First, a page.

BACKGROUND: 4CMenB is a protein-based meningococcal B vaccine, but the vaccine antigens may be present on non-group B meningococci. In September 2015, the UK implemented 4CMenB into the national infant immunization program, alongside an emergency adolescent meningococcal ACWY (MenACWY) program to control a national outbreak of group W (MenW) disease caused by a hypervirulent strain belonging to the ST-11 clonal complex. The adolescent program aimed to provide direct protection for adolescents and indirect protection across the population.
METHODS: Public Health England conducts meningococcal disease surveillance in England. MenW cases confirmed during 4 years before and 4 years after implementation of both vaccines were analyzed. Poisson models were constructed to estimate direct protection against MenW disease offered by the infant 4CMenB program along with the indirect impact of the adolescent MenACWY program in children eligible for 4CMenB but not MenACWY.
RESULTS: Model estimates showed 69% (adjusted incidence rate ratio [aIRR], .31; 95% CI, .20-.67) and 52% (aIRR, .48; 95% CI, .28-.81) fewer MenW cases than predicted among age-cohorts that were fully- and partly-eligible for 4CMenB, respectively. There were 138 MenW cases in <5-year-olds. 4CMenB directly prevented 98 (95% CI, 34-201) cases, while the MenACWY program indirectly prevented an additional 114 (conservative) to 899 (extreme) cases over 4 years. Disease severity was similar in 4CMenB-immunized and unimmunized children.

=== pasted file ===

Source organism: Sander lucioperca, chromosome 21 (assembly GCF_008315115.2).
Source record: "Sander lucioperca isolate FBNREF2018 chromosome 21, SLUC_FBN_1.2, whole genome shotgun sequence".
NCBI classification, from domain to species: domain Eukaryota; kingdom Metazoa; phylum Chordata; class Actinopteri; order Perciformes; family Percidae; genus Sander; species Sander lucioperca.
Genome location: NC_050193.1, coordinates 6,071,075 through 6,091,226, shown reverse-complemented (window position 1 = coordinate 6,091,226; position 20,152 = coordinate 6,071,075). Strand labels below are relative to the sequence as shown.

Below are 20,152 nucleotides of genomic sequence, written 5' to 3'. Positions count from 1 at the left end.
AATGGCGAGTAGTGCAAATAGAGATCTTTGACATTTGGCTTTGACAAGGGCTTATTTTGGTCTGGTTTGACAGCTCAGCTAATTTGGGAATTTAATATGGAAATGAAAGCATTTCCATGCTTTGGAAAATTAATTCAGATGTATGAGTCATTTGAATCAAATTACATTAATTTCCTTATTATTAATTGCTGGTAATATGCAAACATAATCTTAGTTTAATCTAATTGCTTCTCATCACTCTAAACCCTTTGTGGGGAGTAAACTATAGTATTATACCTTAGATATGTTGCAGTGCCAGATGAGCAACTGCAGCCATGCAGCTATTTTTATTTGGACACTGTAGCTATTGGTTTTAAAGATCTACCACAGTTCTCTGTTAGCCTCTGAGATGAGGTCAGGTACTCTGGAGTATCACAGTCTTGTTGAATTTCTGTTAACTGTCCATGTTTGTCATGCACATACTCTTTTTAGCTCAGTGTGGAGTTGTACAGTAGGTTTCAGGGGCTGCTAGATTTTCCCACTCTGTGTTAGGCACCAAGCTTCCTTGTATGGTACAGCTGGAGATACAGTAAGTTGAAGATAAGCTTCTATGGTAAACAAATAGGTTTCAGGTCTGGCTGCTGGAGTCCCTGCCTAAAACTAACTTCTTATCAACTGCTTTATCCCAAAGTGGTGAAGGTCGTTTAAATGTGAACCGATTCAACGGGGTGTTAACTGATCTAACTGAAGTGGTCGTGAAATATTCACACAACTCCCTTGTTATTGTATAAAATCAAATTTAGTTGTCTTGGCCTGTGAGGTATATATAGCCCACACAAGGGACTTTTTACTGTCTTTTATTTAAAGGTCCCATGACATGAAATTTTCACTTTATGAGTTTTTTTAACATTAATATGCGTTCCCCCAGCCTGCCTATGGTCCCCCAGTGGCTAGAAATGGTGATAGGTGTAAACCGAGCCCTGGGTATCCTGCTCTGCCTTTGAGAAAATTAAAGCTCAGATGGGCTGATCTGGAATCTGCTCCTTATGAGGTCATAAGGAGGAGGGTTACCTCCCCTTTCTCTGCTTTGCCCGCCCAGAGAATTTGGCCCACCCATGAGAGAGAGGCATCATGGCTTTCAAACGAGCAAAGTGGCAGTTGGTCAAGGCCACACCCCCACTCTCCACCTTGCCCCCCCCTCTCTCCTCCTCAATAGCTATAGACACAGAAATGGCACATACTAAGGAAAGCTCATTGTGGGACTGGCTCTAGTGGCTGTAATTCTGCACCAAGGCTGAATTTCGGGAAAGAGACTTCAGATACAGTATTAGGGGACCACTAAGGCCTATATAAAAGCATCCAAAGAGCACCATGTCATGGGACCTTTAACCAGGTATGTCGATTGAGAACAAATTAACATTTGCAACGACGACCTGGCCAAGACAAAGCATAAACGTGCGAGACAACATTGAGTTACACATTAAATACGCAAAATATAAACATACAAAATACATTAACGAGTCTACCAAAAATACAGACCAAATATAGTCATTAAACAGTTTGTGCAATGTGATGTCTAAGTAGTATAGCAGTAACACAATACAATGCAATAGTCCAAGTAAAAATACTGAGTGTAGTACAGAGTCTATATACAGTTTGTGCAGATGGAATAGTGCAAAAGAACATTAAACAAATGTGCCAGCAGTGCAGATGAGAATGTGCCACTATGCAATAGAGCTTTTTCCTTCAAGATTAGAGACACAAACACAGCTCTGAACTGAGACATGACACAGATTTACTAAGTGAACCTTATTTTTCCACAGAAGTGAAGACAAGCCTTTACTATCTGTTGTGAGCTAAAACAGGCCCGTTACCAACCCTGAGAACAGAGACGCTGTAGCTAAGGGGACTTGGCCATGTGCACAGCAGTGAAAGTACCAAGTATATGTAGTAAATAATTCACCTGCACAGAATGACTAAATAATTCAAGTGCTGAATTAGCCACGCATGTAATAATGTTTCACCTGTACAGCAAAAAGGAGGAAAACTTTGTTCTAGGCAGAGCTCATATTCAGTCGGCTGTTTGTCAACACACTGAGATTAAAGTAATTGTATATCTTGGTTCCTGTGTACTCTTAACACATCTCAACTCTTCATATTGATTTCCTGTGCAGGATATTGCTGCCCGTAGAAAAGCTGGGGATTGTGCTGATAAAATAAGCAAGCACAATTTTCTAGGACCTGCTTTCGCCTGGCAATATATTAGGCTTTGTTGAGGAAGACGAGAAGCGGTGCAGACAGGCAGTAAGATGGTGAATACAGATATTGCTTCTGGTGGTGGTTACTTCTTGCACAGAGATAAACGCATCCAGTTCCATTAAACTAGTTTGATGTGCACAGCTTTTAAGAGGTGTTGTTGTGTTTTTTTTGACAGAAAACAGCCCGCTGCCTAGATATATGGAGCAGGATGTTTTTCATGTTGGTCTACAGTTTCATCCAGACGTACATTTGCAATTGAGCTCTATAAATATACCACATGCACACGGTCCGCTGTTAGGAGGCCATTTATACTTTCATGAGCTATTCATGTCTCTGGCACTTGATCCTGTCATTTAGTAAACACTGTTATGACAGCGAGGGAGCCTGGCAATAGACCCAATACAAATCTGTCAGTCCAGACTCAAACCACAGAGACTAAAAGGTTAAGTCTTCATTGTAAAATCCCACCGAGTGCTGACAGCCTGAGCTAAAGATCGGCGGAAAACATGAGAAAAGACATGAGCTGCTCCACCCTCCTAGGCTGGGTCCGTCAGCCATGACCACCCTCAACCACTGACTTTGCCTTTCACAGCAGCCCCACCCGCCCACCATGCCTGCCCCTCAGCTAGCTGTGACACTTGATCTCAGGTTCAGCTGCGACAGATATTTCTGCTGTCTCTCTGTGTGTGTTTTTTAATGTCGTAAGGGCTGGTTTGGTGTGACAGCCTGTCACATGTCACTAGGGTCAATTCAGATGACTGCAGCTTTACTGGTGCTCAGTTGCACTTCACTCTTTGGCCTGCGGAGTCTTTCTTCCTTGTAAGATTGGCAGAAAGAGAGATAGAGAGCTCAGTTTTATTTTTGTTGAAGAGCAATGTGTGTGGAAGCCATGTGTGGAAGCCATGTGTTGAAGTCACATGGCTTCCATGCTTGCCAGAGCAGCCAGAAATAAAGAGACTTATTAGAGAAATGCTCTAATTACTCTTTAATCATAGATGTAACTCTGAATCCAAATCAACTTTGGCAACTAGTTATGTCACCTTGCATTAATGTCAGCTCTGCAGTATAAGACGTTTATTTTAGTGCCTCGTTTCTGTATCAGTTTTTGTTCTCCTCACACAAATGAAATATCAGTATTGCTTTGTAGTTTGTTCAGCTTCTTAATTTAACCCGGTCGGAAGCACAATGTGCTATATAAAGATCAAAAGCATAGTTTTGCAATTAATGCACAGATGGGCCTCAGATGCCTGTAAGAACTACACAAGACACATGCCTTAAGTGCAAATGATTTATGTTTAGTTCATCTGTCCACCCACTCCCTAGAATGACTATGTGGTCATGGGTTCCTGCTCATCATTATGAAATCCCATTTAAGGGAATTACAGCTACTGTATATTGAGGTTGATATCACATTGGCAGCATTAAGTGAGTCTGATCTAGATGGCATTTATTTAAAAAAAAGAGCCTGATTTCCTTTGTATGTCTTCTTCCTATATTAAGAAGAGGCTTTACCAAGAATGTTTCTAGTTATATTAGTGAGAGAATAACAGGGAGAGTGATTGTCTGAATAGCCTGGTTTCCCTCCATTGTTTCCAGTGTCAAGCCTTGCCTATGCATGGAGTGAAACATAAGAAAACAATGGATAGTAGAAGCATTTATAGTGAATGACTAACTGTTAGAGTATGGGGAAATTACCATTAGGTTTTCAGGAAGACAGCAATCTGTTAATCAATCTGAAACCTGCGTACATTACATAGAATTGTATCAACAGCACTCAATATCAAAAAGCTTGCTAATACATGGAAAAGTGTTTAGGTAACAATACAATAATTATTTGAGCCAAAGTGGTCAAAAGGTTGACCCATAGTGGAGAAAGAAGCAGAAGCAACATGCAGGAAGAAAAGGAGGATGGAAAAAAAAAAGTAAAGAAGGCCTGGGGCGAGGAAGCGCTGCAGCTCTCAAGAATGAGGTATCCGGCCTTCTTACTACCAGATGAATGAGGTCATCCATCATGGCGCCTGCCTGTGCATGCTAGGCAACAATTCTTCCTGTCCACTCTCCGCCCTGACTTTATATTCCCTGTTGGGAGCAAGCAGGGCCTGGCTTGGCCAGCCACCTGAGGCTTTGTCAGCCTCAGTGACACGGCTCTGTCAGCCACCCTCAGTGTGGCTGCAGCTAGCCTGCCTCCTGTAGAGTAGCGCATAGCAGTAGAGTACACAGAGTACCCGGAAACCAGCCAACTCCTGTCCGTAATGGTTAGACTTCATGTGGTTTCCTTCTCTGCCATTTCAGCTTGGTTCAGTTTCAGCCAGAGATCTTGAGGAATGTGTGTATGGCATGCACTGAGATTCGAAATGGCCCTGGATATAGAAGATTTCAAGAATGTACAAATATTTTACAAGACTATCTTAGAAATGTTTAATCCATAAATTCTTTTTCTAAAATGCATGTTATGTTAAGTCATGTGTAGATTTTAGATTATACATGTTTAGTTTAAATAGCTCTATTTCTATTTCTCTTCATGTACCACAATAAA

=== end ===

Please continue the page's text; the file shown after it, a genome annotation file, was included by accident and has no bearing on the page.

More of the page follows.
CONCLUSIONS: This is the first real-world evidence of direct protection afforded by 4CMenB against MenW:cc11 disease. 4CMenB has the potential to provide some protection against all meningococcal serogroups.
Bibliographical notePublisher Copyright:
© Crown copyright 2020.
- group W meningococcal disease
- meningococcal disease
- meningococcal vaccine
- vaccine effectiveness